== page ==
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We haven’t had a lot of rain this month so I’ve not been getting my usual lot of rainbow photos.
The other day, while going through the many emails and wonderful photos that I receive, I spotted this beauty. It’s a bow - but not a brilliant bow. The photo was submitted by Levi Bagley. Levi took the picture last Tuesday, while out lobster fishing off Grand Manan Island in the Bay of Fundy. He said it had been quite foggy, and as the fog cleared, this magnificent white rainbow appeared.
While rainbows are quite common around here, fogbows are rarer. Fogbows are generally seen as an arc of dense fog along the edge of a fog bank. The physics behind the fog bow is very similar: the bow is caused by sunlight refracting inside water droplets. However, unlike rainbows, where the raindrops are large enough to refract sunlight into individual colours, the water droplets in a fogbow are much smaller. Droplets in fog are so small (smaller than 0.05 mm) that the colours are much fainter, often with nothing more than a red outer edge and bluish inner edge. The way the light scatters from a fogbow allows for overlapping colour and more of a hazy white bow instead of the colourful rainbow we’re used to seeing following a rain shower.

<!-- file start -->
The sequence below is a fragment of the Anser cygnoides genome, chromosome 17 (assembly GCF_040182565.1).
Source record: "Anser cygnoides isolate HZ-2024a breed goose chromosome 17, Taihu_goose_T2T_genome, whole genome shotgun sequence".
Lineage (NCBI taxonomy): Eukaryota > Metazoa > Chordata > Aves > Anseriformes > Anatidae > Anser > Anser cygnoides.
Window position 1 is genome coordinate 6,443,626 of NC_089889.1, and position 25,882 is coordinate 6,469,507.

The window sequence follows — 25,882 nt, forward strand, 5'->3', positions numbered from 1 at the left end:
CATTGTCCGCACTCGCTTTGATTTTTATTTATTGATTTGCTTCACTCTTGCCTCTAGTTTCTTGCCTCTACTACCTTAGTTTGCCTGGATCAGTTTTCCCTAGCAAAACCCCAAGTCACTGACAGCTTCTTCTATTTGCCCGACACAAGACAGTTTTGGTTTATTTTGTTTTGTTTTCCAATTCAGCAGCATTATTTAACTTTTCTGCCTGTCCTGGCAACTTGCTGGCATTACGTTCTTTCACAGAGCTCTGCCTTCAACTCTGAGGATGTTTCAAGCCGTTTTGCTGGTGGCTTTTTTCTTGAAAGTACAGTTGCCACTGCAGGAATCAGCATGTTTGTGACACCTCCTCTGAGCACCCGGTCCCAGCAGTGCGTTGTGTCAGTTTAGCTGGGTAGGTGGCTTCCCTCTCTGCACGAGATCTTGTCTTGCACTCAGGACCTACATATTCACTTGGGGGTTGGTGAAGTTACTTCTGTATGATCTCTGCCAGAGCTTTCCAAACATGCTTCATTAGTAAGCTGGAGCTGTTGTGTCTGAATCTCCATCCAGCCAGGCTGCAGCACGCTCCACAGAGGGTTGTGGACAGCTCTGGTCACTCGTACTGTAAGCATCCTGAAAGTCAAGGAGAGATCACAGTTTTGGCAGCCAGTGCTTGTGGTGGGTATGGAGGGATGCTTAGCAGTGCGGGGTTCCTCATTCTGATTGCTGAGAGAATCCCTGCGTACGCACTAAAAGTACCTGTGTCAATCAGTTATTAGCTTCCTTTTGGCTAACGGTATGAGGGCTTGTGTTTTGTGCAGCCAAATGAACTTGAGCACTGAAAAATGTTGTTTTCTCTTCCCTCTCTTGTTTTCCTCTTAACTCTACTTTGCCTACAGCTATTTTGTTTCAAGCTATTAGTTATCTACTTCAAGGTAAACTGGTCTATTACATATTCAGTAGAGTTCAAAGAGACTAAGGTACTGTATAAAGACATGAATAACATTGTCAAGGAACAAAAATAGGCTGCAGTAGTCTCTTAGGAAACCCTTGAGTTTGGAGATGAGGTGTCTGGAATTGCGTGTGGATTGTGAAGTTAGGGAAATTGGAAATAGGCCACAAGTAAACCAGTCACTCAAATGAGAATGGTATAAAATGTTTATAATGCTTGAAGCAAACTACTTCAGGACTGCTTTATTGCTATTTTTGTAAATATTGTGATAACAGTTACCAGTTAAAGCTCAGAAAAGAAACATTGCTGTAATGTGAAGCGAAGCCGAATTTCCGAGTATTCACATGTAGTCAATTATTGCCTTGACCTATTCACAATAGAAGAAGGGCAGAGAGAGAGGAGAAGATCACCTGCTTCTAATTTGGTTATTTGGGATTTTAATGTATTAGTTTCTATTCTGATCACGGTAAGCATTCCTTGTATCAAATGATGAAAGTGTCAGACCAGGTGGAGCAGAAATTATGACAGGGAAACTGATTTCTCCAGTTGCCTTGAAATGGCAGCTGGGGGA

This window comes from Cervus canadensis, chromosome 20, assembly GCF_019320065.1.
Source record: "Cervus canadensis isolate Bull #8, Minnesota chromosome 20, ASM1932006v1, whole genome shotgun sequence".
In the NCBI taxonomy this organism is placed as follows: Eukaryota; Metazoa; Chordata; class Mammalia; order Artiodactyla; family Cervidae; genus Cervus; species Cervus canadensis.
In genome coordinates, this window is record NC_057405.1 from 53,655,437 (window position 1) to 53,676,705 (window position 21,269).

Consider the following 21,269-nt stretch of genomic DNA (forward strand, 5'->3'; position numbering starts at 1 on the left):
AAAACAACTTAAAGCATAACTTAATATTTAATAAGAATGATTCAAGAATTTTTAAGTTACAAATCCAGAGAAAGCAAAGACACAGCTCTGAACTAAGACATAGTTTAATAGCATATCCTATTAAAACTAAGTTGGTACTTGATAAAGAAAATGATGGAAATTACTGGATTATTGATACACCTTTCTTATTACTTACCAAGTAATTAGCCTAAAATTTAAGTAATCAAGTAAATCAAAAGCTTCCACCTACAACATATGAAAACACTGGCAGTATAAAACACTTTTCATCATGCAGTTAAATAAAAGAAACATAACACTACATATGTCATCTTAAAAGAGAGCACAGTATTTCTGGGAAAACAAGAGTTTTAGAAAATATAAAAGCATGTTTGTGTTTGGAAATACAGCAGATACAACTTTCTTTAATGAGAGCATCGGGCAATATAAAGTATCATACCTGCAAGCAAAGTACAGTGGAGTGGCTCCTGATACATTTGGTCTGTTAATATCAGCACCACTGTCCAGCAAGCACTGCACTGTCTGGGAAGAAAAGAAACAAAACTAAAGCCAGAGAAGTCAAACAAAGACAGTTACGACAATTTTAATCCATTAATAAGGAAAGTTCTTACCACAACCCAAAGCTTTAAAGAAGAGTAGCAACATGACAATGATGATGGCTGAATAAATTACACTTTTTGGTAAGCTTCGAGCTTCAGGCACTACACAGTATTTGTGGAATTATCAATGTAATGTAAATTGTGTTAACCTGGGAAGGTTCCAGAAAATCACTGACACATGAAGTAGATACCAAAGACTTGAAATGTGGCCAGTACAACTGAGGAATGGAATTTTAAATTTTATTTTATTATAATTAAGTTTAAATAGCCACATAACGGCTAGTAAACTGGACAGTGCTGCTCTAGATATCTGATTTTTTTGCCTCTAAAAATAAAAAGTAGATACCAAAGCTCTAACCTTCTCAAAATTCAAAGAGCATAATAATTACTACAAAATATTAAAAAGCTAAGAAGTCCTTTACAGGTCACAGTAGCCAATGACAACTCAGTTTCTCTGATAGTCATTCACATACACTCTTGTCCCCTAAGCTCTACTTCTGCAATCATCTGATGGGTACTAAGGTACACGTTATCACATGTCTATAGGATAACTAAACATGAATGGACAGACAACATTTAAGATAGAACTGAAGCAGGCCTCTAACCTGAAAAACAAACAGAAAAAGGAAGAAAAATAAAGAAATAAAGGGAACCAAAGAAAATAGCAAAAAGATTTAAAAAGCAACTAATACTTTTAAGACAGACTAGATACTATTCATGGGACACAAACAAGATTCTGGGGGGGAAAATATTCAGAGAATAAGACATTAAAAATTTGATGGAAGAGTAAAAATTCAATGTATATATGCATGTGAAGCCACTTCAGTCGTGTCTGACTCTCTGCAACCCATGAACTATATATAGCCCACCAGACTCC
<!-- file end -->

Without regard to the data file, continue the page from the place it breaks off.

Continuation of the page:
In some parts of the world, when sailors encounter fogbows through eerie ocean mist, they’re referred to as “seadogs.” I’ve also heard them referred to as ghost rainbows.
To see a fogbow, you should have bright sunshine at your back, illuminating an area of dissipating fog in front of you. You are more likely to see a fogbow in colder areas or over cold water. Very cold air can’t hold as much moisture as warmer air, and therefore fog and subsequently, fogbows, appear.
Last Tuesday, moist tropical air rising over the colder air close to the water resulted in widespread advection fog and this mystical fogbow of Grand Manan.
Levi didn’t mention a pot of gold at the end of this fogbow. I hope he found a pot of lobster!
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Cindy Day is the chief meteorologist for SaltWire Network